METRO MANILA, OCTOBER 21, 2003  (STAR) Congratulations to the Filipino people for a "fantastic" and "successful" fiesta that was the eight-hour state visit of US President George W. Bush last Saturday.

US Ambassador Francis Ricciardone aired this message during an interview with ANC cable television news last night.

Ricciardone said Philippine-US relations are "headed for greater things." He emphasized the need to further improve cooperation in bilateral trade and in combating domestic and international terrorism.

Bilateral trade spiraled downward following the Sept. 11, 2001 attacks in the US and global recession.

President Bush "was moved by the whole event... and was amazed by the thousands of people waving flags" lining the streets where the presidential motorcade passed en route to the House of Representatives, Ricciardone said.

The ambassador admitted he had informed Bush that there were anti-US demonstrators also massing along the way, but Bush said he "wanted to wave at the protesters."

For her part, "First Lady Laura Bush enjoyed her time with the children," Ricciardone said.

Mrs. Bush, a former school librarian and teacher, read to 350 children a story about a tree while her husband and President Arroyo were holding bilateral talks at Malacañang.

In the same interview, Ricciardone corrected media spins by certain quarters that Bush had endorsed the presidential bid of Mrs. Arroyo.

"The central message is we support Philippine democracy. President Bush made that emphatically clear," the ambassador said.

"The President (Bush) was endorsing Philippine democracy," he said, adding that the US hopes that the next Philippine leader will want to continue the "mature, close ties" between the two countries.

Ricciardone said Bush saw a strong Philippine democracy and "you did show it to the world."

However, Ricciardone said "we do not hide our admiration for a leader" who had done so much.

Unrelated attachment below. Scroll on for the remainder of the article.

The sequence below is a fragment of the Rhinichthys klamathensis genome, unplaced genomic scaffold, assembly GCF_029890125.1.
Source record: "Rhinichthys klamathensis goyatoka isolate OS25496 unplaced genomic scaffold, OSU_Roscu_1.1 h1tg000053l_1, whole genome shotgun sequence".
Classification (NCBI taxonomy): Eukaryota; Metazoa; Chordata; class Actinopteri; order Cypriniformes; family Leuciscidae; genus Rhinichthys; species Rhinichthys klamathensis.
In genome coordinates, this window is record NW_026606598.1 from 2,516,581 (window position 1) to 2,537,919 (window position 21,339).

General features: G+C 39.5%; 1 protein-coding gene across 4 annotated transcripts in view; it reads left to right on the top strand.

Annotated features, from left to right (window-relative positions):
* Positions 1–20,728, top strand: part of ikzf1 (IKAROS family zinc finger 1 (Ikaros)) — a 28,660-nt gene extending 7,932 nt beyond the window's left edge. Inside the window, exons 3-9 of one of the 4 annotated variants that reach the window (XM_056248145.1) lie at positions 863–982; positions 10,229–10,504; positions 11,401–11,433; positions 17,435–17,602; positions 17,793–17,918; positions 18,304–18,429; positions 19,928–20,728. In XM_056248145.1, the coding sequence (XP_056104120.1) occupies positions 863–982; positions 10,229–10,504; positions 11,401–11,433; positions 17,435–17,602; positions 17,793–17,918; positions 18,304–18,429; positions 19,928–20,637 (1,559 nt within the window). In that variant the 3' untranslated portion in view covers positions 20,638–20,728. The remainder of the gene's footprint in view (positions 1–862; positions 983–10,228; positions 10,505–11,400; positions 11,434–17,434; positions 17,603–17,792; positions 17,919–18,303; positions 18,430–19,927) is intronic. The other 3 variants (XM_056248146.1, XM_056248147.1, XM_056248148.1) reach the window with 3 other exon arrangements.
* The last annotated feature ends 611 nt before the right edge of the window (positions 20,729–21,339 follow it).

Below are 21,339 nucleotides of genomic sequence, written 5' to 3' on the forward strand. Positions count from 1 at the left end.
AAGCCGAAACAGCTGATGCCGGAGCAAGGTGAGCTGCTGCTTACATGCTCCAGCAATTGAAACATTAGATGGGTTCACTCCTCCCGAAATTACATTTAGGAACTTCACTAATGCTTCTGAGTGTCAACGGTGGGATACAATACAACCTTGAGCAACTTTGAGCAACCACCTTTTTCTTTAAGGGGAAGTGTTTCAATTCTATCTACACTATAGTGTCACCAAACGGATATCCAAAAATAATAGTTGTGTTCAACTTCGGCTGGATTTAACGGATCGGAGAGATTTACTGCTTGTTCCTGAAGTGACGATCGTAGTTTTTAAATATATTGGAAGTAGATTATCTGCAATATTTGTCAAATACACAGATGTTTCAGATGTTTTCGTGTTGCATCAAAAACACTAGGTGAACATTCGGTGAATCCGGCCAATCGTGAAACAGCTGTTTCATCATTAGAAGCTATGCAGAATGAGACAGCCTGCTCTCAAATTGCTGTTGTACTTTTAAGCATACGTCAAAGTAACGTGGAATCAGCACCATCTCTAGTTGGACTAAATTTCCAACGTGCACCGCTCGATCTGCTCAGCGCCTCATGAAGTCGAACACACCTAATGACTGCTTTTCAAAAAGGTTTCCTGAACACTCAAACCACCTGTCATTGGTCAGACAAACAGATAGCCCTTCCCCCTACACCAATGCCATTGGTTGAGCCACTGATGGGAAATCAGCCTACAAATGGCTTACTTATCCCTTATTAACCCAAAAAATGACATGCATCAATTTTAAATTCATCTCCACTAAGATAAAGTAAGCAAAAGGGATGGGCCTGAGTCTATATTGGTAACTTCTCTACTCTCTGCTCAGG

Deflecting an interviewer’s description of the Philippine-US relations as one of "love and hate," the ambassador said he would rather characterize the ties as a "turbulent love affair, with a lot of passion and near divorce in the 1990s." The Senate voted in 1991 to shut down all US military bases, a move that chilled the ties between Manila and Washington.

Ricciardone labeled the present relations between the two countries as "give and take." He said, "we are both equals in terms of partnership."

The ambassador said the "mature" ties could not be measured in terms of dollars or be viewed as that of "client-patron."

"That was not healthy... and those days were gone," he said.

Last Saturday, Metro Manila was on maximum security alert as the US presidential delegation flew in for a whirlwind state visit that saw bilateral talks, President Bush’s addressing a joint session of Congress, and a state dinner with pomp, pageantry, and praises squeezed into eight hours.

The delegation flew in from Tokyo, Japan early Saturday afternoon and left for Bangkok, Thailand shortly before 9 p.m.

Reported by: Sol Jose Vanzi

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